AR and VR technologies also have the power to transform the property market. Integrating VR into the house-buying process will mean that instead of actually physically going to view a property, potential buyers will be able explore a house without having to travel to see it first. And AR devices will be useful when it comes to home renovations – enabling users to see how a piece of furniture will fit in a living room, for instance.

When it comes to education, the immersive nature of VR technology also means that educators will be able to create more experiential learning experiences for children – a potential game-changing development given that children often learn in different ways.

Which one will have more success in the business world?

While it’s still relatively early days for both technologies, there is perhaps more of an enterprise opportunity for AR as the devices are intended to be discreet and can be used from anywhere and while on the move. This is potentially where the issue lies for VR as it blocks out the real world and is restrictive in where it can be used, and so may not work as well in the workplace.

That’s not to say that we won’t see VR making waves in the enterprise world. There are lots of examples where VR devices could prove extremely valuable, particularly when it comes to the healthcare sector, education and training.

However, as things currently stand, healthcare is the one main sector that is getting on board with VR – adoption in other industries is happening at a much slower rate. The key reason for this probably lies in the fact that AR’s benefits and uses are clearer for businesses, and so compared to VR, AR already seems to be getting a lot of traction in the business space.

>See also: How virtual reality is being used to transform the world of enterprise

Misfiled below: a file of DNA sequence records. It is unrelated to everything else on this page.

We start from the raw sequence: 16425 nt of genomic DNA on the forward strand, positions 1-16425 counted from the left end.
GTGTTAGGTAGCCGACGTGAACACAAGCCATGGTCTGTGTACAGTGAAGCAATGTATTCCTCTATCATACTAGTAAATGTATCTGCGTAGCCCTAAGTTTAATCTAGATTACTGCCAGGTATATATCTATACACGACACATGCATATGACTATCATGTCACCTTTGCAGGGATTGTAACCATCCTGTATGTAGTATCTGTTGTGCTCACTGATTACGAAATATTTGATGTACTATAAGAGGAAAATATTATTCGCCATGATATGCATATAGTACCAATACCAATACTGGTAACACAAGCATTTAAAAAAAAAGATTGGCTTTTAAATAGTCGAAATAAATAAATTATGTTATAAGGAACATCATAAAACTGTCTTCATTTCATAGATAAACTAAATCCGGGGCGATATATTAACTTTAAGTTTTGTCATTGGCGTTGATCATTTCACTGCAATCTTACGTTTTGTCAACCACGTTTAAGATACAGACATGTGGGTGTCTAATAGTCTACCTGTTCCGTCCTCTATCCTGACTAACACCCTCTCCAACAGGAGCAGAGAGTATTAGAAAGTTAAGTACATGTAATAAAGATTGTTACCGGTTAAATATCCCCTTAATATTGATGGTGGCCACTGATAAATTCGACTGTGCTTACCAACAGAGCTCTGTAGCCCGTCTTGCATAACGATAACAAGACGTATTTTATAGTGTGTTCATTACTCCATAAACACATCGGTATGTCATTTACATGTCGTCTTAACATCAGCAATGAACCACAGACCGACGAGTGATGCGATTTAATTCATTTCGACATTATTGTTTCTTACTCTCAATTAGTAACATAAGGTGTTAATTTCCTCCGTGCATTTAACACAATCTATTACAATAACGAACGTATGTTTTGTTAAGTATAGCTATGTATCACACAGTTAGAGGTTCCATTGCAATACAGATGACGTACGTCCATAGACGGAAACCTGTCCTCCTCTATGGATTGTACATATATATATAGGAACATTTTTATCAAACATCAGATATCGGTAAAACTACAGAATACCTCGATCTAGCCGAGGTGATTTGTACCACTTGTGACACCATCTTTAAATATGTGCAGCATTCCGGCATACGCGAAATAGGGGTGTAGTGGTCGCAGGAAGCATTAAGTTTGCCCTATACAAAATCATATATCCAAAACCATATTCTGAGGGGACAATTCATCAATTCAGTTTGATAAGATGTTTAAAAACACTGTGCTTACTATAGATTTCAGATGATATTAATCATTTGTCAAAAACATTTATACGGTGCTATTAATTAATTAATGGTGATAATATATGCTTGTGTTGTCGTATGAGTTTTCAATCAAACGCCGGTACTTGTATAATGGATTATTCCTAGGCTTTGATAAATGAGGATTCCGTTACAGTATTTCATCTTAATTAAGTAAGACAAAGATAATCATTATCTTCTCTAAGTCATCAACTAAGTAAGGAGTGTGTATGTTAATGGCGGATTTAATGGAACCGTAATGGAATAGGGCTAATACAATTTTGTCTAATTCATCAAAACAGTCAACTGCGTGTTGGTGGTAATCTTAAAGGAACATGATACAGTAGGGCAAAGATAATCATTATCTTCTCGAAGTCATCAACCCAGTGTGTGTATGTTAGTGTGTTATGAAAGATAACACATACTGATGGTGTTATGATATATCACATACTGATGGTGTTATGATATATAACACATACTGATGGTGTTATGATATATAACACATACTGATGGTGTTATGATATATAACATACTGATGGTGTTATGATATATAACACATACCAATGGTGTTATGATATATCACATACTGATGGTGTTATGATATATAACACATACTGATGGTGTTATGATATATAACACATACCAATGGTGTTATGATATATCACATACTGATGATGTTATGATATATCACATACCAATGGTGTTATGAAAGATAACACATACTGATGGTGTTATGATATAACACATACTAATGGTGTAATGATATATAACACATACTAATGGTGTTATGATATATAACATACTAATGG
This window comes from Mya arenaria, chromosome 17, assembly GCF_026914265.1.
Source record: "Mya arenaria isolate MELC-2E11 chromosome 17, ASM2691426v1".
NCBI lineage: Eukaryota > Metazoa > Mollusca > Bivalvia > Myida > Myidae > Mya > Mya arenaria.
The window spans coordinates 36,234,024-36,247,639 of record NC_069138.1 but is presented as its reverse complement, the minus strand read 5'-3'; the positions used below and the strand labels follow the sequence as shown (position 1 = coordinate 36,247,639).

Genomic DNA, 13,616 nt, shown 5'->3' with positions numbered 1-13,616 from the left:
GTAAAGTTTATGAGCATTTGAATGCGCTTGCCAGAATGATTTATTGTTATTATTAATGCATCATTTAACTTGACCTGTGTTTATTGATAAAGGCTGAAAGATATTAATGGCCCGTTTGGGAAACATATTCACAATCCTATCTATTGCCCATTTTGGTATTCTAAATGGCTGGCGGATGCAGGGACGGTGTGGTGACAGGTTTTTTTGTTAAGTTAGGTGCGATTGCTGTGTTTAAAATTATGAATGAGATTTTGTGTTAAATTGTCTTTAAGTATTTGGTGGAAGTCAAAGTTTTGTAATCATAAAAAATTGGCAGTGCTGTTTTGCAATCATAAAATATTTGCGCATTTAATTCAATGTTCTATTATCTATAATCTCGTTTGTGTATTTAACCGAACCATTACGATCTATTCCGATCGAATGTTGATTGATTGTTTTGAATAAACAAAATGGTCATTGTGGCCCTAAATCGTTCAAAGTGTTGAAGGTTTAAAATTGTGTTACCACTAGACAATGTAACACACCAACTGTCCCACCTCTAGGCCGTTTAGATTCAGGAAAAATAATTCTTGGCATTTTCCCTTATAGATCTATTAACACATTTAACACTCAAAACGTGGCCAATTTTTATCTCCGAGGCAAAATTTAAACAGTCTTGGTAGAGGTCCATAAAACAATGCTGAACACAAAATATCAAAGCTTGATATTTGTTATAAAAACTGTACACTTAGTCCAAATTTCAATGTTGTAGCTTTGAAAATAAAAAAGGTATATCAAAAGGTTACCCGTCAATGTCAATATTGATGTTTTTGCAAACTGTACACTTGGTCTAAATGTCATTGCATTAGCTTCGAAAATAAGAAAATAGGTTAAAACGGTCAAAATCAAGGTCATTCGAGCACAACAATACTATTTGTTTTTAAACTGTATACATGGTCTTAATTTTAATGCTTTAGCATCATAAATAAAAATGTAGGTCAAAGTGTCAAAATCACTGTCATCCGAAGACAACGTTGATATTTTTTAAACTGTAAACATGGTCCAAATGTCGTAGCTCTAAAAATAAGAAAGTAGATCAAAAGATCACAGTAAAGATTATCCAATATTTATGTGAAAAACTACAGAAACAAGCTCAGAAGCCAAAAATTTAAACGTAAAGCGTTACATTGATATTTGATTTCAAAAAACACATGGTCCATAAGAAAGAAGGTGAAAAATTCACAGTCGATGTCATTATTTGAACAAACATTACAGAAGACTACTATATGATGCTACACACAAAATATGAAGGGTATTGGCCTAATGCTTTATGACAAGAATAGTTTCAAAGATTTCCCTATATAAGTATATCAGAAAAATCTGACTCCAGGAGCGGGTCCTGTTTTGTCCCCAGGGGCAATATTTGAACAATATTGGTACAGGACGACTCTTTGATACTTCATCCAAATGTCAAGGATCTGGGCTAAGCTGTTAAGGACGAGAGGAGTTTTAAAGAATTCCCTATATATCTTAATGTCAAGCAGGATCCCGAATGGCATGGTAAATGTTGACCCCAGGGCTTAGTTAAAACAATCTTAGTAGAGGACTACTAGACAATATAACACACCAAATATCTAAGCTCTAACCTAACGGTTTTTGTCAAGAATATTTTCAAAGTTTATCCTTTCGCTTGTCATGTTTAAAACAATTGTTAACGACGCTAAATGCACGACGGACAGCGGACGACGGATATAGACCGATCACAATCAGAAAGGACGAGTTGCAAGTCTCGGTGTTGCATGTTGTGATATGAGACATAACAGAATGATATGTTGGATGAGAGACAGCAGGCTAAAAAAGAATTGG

AR has the potential to completely revolutionise the way various industries operate and boasts a range of benefits that can aid employees in their work. By wearing an AR headset, workers can pull up useful information onto the display, which can help improve their ability and knowledge about a particular job.

If we think about an engineer who may have been tasked with fixing a component on an aeroplane, he could use an AR device to look at the area he’s repairing and could bring up details about how to carry out the work or check when that particular part was last maintained.

Users can access all manner of important information right in front of their face, without having to use a separate computer or refer to a paper-based manual, making life and the world of work considerable easier and more efficient.

The possibilities are endless for both VR and AR. Of course there is still a long way to go before such technology becomes mainstream, and developers are working hard to develop new devices and iron out possible issues to make them more accessible.

It’s an exciting time to see which direction AR and VR head in, as both have the potential to greatly impact the business world in the near future. The technologies look set to be the next major technology shift – following the development of the PC, the internet and the smartphone – and businesses need to decide how to play.


Sourced from Matt Hunt, CEO, Apadmi Enterprise

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Ben Rossi

Ben was Vitesse Media's editorial director, leading content creation and editorial strategy across all Vitesse products, including its market-leading B2B and consumer magazines, websites, research and...